Melbourne-based online art retailer RedBubble is close
to becoming cash-flow positive, according to the start-up's
co-founder Martin Hosking.
RedBubble's founders Martin Hosking, Paul Vanzella and Peter Styles (Credit: RedBubble)
"RedBubble is doing very well in the current economic
climate," Hosking said in a recent interview with bootstrappr. The
entrepreneur, currently RedBubble's executive chairman and
chairman of Melbourne software firm Aconex, is a veteran of the
dotcom environment courtesy of co-founding Looksmart in 1996.
RedBubble was founded in April 2006 by Hosking, along with
fellow entrepreneurs Peter Styles (the company's managing
director) and Paul Vanzella. Initially funded by the founders,
the start-up has since raised a little over $4 million from angel
investors in Australia and overseas.
"The original impetus was to bring print on demand technology
to Australia. But this idea rapidly bored us," said Hosking. "We
became interested in why none of us were engaged with the
mainstream social networks, and asked what would work for us. The
answer was a site that allowed us to share, produce and share our
RedBubble currently has about 10 people working for the company,
with over 110,000 artists using the site to market their work and
more. The site pulls in "well over" a million page impressions
per day — from 60,000 visitors — which Hosking said made it the
third-largest art-related site in the world, and the biggest in
These numbers would also make RedBubble one of the largest
internet sites of any kind in Australia. The site charges artists a
base fee for site visitors to buy (in many formats) their artworks,
but artists can set the final price. Unlike many other internet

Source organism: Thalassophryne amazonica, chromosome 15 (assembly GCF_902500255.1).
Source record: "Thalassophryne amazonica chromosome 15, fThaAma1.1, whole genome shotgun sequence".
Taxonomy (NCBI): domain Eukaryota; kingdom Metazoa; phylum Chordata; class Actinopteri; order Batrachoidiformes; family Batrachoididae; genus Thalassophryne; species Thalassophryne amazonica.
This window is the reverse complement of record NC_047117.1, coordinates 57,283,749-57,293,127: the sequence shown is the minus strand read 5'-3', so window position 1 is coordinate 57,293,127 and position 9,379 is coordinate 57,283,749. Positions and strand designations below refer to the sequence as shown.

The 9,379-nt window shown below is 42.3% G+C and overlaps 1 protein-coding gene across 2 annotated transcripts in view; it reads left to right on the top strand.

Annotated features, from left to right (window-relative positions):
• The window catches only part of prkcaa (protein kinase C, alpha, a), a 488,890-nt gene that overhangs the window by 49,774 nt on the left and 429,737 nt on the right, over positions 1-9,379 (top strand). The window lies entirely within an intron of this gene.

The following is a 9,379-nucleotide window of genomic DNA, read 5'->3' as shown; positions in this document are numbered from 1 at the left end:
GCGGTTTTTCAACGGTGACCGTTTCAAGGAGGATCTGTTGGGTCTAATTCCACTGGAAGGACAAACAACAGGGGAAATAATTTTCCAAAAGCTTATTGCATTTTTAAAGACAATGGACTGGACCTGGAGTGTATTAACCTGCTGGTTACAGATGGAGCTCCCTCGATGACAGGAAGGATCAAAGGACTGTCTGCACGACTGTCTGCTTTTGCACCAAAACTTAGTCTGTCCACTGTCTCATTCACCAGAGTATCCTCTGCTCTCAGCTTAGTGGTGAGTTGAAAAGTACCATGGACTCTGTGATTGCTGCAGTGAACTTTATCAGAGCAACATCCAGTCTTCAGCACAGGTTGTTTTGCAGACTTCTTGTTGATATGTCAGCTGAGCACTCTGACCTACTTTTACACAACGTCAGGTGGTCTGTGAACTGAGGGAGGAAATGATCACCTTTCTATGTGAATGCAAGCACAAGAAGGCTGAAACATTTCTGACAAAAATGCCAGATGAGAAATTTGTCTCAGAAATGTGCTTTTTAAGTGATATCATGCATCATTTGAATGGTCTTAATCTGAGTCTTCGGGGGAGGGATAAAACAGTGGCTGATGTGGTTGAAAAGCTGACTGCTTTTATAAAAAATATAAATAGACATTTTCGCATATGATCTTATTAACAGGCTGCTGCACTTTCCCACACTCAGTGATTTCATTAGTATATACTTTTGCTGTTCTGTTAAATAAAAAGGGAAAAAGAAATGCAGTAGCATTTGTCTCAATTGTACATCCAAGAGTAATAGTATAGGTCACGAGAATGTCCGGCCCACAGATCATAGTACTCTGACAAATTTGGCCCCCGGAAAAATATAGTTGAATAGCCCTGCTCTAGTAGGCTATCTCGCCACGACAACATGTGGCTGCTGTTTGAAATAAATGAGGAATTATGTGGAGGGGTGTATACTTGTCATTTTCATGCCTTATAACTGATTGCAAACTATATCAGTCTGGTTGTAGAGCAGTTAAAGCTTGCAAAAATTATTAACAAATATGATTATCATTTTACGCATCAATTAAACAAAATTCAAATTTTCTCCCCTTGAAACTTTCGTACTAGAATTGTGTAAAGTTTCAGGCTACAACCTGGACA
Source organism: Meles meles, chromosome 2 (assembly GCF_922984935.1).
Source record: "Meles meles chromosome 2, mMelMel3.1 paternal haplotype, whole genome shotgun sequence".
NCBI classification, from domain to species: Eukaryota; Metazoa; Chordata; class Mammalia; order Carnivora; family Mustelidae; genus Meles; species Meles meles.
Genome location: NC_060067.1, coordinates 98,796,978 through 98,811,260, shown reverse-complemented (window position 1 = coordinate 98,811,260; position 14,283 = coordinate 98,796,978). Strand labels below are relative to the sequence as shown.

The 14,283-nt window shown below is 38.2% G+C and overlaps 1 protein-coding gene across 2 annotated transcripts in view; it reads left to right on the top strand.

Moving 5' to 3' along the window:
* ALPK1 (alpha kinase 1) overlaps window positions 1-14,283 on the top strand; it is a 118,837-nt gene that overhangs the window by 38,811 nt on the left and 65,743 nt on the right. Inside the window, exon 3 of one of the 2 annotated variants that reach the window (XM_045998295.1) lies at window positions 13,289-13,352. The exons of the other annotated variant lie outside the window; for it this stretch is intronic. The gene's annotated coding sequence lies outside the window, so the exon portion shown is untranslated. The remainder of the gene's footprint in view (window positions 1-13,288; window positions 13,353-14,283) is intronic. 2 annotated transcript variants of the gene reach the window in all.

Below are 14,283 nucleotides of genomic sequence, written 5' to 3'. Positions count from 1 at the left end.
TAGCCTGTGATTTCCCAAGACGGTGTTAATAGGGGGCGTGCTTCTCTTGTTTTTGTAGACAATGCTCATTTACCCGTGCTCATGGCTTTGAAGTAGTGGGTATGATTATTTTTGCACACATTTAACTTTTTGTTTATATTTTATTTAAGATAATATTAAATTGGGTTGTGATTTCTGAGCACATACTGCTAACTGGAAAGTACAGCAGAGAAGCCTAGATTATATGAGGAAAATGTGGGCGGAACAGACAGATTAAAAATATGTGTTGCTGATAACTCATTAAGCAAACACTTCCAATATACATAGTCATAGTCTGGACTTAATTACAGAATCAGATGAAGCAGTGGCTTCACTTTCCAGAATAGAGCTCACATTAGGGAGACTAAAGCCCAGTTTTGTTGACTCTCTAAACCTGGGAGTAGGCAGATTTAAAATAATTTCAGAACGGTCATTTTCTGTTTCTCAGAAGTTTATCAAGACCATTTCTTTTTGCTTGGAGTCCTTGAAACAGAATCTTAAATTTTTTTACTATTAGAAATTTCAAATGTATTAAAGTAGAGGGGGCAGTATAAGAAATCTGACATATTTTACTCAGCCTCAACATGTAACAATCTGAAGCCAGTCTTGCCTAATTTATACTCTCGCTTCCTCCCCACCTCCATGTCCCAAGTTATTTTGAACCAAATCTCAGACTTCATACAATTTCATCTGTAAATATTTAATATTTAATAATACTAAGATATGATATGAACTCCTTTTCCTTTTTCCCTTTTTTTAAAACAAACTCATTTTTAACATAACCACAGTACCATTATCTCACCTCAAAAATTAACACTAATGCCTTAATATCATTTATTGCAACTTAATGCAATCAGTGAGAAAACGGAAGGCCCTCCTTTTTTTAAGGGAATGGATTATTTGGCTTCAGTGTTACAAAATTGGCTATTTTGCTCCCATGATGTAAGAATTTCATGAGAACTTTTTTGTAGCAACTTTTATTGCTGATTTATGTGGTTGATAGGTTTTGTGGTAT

start-ups, RedBubble doesn't make any money from advertising
I think there's an element of integrity about what we do, which the artists appreciate
RedBubble's Martin Hosking
According to Hosking, this e-commerce model (which he witnessed
succeed in the first dotcom boom), along with RedBubble's focus
on aligning its own interests with those of the artists which use
the site, is behind its success.
"We only make money when the artists make money," he said.
"And we communicate that forthrightly. I think there's an element
of integrity about what we do, which the artists appreciate ...
it's very much come out of the passion of myself and Paul Vanzella
and Peter Styles. It reflects our passion and our view of the
"Often you'll see these websites where they're building it
for somebody else. That's a dangerous thing, because you get it
wrong, but also, it questions the person: whether they really are
going to understand it ... why are they doing it?"
Hosking said that in a sense using RedBubble is like going down to
your local market because of the community feel. "Yes, you're
purchasing things ... but what you're actually doing is connecting
with people, and you may go home with a spare part for your motor,
or a piece of jewellery, but what you've really done is connect
with people in a quite interesting way," he said.
In the short term, Hosking said RedBubble might look to raise
additional money to keep the business funded, with some to come
from Australian investors and some to come from overseas. Longer
term, the start-up's focus will continue to be on building its own
operations as an enduring company, rather than launching other
sites or even exiting the business through an acquisition.
"I've had the experience of building a company and selling it
off," said Hosking. "That wasn't particularly satisfying, to be
honest." He added liquidity to shareholders was much more likely
to come through a stock exchange listing than other avenues.
Hosking's right: RedBubble does have a good model,
and like news websites where they align with the interests of their readers,
RedBubble is doing a good job aligning with its artist members. The
founders of the site have a strong rationale for why they will
succeed, and are taking advantage of both the growing trend towards
sites that integrate social networking features, and a rising tide
of internet retailing in general.
It's clear from the user feedback on the site that its members
love the service it's providing.
Of course, in any business there are risks. Buying art is
clearly an activity that will suffer if the world (and Australian)
economy heads dramatically further south. In addition, RedBubble
will need to carefully shepherd its technical architecture through
its ongoing growth period so that it will scale for the next level
of its business; a notoriously tricky proposition (can anyone say
With these caveats, we have no hesitation in awarding RedBubble
a boom rating.